Studying forestry at Tribhuwan University in Nepal, Tilak Chaudhary then graduated with a Master’s in Forest Science and Forest Ecology at the University of Göttingen, Germany. He worked with a non-governmental organisation for two years before starting his master degree and then worked on a USAID funded project for ten months after graduating. His main interests lie in the fields of conservation, forest and biodiversity management, and local communities’ involvement and livelihoods.
“In the past, national parks and wildlife conservation areas were established to keep local communities away. Nowadays, the scenario has changed and conservationists have started realising that conservation is not possible if local people are not included. For a protected area to be successful, it is crucial to work with local communities.
“By working with local communities, I came to realise that conservation is not only about the protection of a species, it’s much broader than that.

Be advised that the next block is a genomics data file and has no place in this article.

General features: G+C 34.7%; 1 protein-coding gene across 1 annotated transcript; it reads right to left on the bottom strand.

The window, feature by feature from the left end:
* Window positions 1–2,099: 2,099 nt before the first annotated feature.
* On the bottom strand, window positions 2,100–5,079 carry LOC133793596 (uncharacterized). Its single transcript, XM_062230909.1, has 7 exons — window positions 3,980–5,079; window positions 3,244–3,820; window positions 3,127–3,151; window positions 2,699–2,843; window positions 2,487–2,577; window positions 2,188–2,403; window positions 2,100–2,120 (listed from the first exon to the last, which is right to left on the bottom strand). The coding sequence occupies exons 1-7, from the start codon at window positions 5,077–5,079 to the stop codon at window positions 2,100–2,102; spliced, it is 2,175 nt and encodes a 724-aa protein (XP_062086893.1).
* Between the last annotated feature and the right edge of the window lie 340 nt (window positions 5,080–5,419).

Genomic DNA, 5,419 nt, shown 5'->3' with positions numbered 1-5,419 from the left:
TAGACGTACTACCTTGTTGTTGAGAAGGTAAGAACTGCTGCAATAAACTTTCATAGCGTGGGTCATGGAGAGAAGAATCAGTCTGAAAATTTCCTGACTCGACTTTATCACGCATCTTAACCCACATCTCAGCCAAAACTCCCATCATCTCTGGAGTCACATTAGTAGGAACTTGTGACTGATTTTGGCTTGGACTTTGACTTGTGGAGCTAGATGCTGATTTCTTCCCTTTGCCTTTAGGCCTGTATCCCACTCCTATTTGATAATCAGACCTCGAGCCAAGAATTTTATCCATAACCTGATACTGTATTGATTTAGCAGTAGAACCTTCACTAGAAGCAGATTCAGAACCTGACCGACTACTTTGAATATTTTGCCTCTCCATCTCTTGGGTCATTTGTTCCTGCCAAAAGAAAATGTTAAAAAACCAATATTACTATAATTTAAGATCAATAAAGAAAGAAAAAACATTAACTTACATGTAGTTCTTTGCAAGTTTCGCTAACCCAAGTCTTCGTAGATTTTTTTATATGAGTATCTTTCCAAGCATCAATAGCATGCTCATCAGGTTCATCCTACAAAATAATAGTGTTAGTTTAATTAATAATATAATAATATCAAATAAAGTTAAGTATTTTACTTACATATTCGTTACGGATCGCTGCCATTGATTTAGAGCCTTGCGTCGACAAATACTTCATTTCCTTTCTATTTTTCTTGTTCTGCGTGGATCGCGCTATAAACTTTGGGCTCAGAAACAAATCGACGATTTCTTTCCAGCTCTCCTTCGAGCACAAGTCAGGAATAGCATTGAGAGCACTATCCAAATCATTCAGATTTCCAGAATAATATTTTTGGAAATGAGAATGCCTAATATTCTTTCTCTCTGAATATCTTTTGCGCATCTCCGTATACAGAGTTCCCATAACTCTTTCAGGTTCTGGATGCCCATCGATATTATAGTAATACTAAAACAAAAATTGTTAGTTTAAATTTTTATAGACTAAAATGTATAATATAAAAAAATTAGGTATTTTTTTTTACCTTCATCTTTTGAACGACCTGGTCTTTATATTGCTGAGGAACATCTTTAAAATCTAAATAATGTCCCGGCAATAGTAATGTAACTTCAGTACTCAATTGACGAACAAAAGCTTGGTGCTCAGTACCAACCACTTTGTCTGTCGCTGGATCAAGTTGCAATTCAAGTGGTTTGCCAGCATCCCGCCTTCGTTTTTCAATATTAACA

“Working as the LWT Project Manager allows me to be directly involved in conservation! I am mostly in charge of planning field interventions to mitigate human-tiger interactions, coordinating with conservation partners, doing field visits to ensure that the project interventions are effective and developed in the way they were envisioned, and meeting with local partners. On a typical day, I usually communicate with field staff for updates, but also explore ideas for potential interventions and prepare for upcoming events such as camera trapping activities.
The LWT project is developing interventions to mitigate negative interactions between humans and tigers, promoting alternative livelihoods and doing social marketing to change behaviours of local communities to minimise human-wildlife conflicts.
“These are important aspects that must be considered as Nepal has committed to double its tiger population by 2022. While promoting tiger conservation, the project is also promoting tourism in national parks using tigers as a flagship animal in both national parks. The project has also broadened the scope and recognition of Green Governance Nepal (GGN).”